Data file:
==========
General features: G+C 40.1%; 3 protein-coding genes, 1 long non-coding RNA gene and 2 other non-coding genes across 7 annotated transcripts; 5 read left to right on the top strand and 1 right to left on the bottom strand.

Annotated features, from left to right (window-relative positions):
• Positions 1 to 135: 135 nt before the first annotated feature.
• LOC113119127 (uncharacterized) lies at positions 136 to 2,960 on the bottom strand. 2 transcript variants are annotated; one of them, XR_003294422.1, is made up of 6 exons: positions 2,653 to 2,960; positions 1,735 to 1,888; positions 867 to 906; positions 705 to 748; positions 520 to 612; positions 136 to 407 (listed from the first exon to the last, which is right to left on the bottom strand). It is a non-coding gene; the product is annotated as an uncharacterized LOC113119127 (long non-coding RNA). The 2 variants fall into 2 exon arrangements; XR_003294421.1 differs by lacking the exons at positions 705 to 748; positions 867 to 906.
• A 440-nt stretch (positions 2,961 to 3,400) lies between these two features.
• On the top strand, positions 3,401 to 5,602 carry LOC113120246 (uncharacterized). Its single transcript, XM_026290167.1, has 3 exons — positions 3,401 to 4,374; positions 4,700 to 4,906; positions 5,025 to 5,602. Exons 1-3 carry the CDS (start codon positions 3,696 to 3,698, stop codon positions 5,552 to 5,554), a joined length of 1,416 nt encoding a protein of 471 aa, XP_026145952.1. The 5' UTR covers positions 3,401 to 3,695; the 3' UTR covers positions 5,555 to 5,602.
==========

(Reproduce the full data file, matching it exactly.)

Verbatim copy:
General features: G+C 40.1%; 3 protein-coding genes, 1 long non-coding RNA gene and 2 other non-coding genes across 7 annotated transcripts; 5 read left to right on the top strand and 1 right to left on the bottom strand.

Annotated features, from left to right (window-relative positions):
• Positions 1 to 135: 135 nt before the first annotated feature.
• LOC113119127 (uncharacterized) lies at positions 136 to 2,960 on the bottom strand. 2 transcript variants are annotated; one of them, XR_003294422.1, is made up of 6 exons: positions 2,653 to 2,960; positions 1,735 to 1,888; positions 867 to 906; positions 705 to 748; positions 520 to 612; positions 136 to 407 (listed from the first exon to the last, which is right to left on the bottom strand). It is a non-coding gene; the product is annotated as an uncharacterized LOC113119127 (long non-coding RNA). The 2 variants fall into 2 exon arrangements; XR_003294421.1 differs by lacking the exons at positions 705 to 748; positions 867 to 906.
• A 440-nt stretch (positions 2,961 to 3,400) lies between these two features.
• On the top strand, positions 3,401 to 5,602 carry LOC113120246 (uncharacterized). Its single transcript, XM_026290167.1, has 3 exons — positions 3,401 to 4,374; positions 4,700 to 4,906; positions 5,025 to 5,602. Exons 1-3 carry the CDS (start codon positions 3,696 to 3,698, stop codon positions 5,552 to 5,554), a joined length of 1,416 nt encoding a protein of 471 aa, XP_026145952.1. The 5' UTR covers positions 3,401 to 3,695; the 3' UTR covers positions 5,555 to 5,602.